- Blog Post
- Blog posts represent the views of CFR fellows and staff and not those of CFR, which takes no institutional positions.
Yes. It seems to me that much of the on-line discussion on Africa is focused on economic development or the lack thereof, or on the latest humanitarian catastrophe that grabs the headlines, be it in eastern Congo, Sudan or Somalia. After a flurry over, say, al-Qaeda in the Sahel
or child soldiers or the Lord’s Resistance Army , ‘the dogs bark and the caravan moves on,’ as does our attention. In general, we pay little attention to the deeper context of political, security or social developments and easily slide into our habitually sunny view of the world that Africa is ‘getting better and better every day in every way.’ Or worse, sometimes there is the pessimistic view that the continent is hopeless.
Yet, even when we are not paying attention, sub-Saharan Africa’s influence on the United States is growing. Some examples:
• What happens in Africa directly impacts on our energy security as we import from it ever larger quantities of oil and natural gas.
• Infectious diseases that become epidemic in Africa can quickly become global.
• African weak governments and internal disputes create space for terrorism that can reach our shores and engage American citizens.
• Evangelical and Pentecostal leaders in Africa and the United States have reciprocal influence. The Anglican Primate of Nigeria encouraged conservatives to split from the Episcopal Church in the United States, while some American Pentecostals clergy legitimated the homophobia in Uganda that led to legislation to make homosexual acts a capital crime under some circumstances. (The legislation has not passed.)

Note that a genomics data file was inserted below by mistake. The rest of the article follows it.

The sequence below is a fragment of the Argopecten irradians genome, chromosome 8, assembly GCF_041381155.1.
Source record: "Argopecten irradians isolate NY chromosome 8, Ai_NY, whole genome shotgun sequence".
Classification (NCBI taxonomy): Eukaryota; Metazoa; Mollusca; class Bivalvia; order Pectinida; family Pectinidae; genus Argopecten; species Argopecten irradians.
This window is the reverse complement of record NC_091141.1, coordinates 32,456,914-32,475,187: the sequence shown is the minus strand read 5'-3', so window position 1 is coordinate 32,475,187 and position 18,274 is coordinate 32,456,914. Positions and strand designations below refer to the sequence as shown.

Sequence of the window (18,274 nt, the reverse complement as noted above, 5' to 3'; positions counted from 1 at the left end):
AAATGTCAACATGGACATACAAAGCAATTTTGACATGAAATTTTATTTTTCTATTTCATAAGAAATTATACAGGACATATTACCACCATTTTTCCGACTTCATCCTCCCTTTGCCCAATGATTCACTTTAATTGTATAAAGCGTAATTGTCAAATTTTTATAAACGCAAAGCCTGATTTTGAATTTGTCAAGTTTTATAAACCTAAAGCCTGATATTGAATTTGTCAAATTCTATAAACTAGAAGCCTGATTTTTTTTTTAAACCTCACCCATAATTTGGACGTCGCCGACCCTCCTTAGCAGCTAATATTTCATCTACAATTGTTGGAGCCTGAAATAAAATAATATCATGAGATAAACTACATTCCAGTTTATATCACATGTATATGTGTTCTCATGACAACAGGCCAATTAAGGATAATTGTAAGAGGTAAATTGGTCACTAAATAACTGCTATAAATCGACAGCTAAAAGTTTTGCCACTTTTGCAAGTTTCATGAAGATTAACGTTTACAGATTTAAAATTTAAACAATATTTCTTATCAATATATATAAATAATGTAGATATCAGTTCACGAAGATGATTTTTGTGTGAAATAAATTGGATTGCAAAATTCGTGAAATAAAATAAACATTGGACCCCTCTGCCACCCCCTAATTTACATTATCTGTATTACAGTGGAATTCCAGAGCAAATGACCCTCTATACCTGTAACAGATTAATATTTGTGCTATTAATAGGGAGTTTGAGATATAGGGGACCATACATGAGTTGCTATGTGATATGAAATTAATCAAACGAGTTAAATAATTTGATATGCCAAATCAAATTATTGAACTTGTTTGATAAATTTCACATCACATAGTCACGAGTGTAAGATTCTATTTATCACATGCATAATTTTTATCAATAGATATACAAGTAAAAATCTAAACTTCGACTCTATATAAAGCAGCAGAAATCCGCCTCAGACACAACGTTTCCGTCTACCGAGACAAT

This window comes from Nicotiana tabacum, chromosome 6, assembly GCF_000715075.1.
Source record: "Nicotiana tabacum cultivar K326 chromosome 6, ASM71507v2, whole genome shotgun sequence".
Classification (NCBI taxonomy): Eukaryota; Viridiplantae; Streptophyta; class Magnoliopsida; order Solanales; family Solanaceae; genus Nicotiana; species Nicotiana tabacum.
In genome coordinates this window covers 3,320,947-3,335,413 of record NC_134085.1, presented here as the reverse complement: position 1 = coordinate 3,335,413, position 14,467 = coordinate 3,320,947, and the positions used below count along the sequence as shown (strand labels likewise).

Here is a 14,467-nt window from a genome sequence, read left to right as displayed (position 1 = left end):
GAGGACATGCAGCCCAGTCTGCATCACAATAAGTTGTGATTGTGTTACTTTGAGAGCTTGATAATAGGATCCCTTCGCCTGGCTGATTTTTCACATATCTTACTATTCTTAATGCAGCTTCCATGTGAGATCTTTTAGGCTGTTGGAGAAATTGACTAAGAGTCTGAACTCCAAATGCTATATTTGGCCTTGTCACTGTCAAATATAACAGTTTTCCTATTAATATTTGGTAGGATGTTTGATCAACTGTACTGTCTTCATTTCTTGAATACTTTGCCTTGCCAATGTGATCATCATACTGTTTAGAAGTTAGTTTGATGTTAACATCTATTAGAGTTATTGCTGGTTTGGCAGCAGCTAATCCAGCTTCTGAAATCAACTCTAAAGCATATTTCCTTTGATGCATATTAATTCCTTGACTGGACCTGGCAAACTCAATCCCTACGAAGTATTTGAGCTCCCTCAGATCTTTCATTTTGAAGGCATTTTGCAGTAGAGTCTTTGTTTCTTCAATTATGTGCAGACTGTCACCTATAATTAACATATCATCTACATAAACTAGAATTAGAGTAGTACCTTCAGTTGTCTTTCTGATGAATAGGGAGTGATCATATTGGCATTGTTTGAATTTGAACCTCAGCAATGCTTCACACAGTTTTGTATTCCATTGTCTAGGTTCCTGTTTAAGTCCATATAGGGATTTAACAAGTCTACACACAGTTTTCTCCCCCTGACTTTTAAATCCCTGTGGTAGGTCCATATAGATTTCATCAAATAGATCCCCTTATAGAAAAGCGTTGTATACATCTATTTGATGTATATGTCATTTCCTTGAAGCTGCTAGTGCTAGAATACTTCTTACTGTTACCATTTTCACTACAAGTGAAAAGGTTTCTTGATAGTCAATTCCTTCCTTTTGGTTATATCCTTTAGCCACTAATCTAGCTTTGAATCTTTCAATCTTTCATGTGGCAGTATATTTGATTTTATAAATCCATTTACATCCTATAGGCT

• Politically, the 47 states of sub-Saharan Africa are a huge block in one-country, one-vote international organizations that we care about, such as the World Trade Organization or the UN General Assembly.
• Finally, over the past twenty years there has been substantial African immigration to the United States resulting in one of our most vibrant new communities. Americans born in Africa are likely increasingly to assert themselves on our political landscape.
Such issues are the grist for this blog. Africa is a continent, not a country. Generalizations –“Africa is at the point of economic breakthrough” – obscure more than they illuminate about a continent that includes states ranging from Angola to Zimbabwe. So, this blog aims at providing a forum for granularity, for participants to add nuance and to correct errors and misconceptions – not least, my own.
I was thirty-two years in the U.S. Foreign Service, and this blog also reflects the idiosyncratic way the State Department divides up the world. Africa north of the Sahara – Morocco, Algeria, Tunisia, Libya and Egypt – is part of the Near East Bureau, not the Africa Bureau.
As such, I will make an effort to restrict my blogging to the countries and regions of sub-Saharan Africa. However, please don’t be too angered if I stray.
(Photo: George Esiri/courtesy Reuters)